It's official: GM bailout has cost taxpayers almost $10 billion

If Drudge had not linked to this Detroit News story by David Shepardson on his website today, there would have been no national media attention to news of the massive subsidy given primarily to labor unions:

The U.S. Treasury has booked a $9.7 billion loss on its $49.5 billion bailout of General Motors Co. on the sale of nearly all of its shares it received as part of its $49.5 billion bailout.

In a quarterly report to Congress Tuesday, the Special Inspector General overseeing the $700 billion Troubled Asset Relief Program bailout fund disclosed that the Treasury had realized a significant loss on its sale of most of its 60.8 percent stake in GM. Through Sept. 30, Treasury sold 811 million shares of the 912 million shares it received in the automaker as part of its 2009 bankruptcy restructuring.

The taxpayers' ownership stake in the Detroit-based automaker - swapped for more than $40 billion in loans, was initially 60.8 percent, but is now down to about 7 percent, the Treasury said. "Because the common stock sales have all taken place below Treasury's break even price, Treasury has so far booked a loss of $9.7 billion on the sales," the report said.

Given how far GM stock is below breakeven, it seems likely that the loss to taxayers, primarily to insulate labor unions from the impact of their folly in demanding 95% pay for workers who were laid off and lavish fringe benefits, making American cars uncompetitive with German, Japanese, and other foreign makes, will exceed the nice round figure of ten billion buck.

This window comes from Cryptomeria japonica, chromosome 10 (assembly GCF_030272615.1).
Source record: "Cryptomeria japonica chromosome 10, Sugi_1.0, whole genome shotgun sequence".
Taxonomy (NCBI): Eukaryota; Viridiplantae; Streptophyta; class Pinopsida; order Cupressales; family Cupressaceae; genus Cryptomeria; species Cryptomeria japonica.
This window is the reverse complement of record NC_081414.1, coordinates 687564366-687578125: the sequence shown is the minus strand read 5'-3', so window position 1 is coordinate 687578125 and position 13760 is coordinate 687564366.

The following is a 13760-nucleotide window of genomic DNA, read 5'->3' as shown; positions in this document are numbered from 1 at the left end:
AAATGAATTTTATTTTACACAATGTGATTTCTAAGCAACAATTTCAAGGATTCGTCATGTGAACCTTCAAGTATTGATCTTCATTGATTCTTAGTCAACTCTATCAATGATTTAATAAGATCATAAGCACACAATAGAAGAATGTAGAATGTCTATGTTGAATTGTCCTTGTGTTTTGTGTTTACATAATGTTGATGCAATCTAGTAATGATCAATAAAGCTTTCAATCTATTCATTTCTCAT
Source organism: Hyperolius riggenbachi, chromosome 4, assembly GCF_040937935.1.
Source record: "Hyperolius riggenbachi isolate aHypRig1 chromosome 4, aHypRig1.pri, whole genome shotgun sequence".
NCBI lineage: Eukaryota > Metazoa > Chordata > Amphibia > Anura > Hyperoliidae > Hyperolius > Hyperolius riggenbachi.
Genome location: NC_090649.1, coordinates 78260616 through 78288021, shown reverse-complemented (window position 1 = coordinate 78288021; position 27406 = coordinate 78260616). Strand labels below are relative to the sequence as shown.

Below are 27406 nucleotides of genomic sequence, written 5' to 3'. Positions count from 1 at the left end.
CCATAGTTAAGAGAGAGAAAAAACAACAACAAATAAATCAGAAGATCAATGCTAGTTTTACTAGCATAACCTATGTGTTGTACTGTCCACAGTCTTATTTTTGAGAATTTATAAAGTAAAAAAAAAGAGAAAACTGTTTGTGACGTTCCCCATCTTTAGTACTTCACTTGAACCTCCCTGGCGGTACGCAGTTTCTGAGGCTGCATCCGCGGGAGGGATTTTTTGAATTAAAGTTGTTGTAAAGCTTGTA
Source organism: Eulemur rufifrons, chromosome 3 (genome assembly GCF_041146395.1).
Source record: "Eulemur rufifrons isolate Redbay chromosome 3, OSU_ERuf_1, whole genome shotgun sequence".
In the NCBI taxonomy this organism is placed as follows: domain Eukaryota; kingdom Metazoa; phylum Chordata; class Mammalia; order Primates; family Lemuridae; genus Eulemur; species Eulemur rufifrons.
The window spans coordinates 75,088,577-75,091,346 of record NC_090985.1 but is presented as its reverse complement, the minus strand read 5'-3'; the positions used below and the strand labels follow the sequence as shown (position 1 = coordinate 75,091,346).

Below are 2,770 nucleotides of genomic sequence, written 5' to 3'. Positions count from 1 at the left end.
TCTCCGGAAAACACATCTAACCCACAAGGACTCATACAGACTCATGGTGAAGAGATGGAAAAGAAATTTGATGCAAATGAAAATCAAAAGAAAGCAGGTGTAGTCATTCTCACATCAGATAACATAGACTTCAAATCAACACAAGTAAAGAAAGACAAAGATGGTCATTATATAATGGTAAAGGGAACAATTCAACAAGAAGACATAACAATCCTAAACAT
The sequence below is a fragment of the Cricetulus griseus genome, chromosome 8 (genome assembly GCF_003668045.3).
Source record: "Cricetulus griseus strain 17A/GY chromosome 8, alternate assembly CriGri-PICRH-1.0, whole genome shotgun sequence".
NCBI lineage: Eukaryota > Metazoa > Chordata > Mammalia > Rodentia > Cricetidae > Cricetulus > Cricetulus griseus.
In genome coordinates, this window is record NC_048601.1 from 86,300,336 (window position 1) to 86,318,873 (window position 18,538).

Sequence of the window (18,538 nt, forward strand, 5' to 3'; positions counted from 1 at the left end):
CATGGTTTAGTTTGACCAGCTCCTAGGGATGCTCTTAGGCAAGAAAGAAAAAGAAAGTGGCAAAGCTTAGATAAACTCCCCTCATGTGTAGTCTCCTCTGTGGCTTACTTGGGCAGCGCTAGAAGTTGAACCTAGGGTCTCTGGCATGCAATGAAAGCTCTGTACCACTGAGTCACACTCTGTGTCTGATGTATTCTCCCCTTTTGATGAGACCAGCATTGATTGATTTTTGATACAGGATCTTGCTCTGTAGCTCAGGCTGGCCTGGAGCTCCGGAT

Hat tip: Clarice Feldman

 

 

 

If Drudge had not linked to this Detroit News story by David Shepardson on his website today, there would have been no national media attention to news of the massive subsidy given primarily to labor unions:

The U.S. Treasury has booked a $9.7 billion loss on its $49.5 billion bailout of General Motors Co. on the sale of nearly all of its shares it received as part of its $49.5 billion bailout.

In a quarterly report to Congress Tuesday, the Special Inspector General overseeing the $700 billion Troubled Asset Relief Program bailout fund disclosed that the Treasury had realized a significant loss on its sale of most of its 60.8 percent stake in GM. Through Sept. 30, Treasury sold 811 million shares of the 912 million shares it received in the automaker as part of its 2009 bankruptcy restructuring.

The taxpayers' ownership stake in the Detroit-based automaker - swapped for more than $40 billion in loans, was initially 60.8 percent, but is now down to about 7 percent, the Treasury said. "Because the common stock sales have all taken place below Treasury's break even price, Treasury has so far booked a loss of $9.7 billion on the sales," the report said.

Given how far GM stock is below breakeven, it seems likely that the loss to taxayers, primarily to insulate labor unions from the impact of their folly in demanding 95% pay for workers who were laid off and lavish fringe benefits, making American cars uncompetitive with German, Japanese, and other foreign makes, will exceed the nice round figure of ten billion buck.

Hat tip: Clarice Feldman

 

 

 

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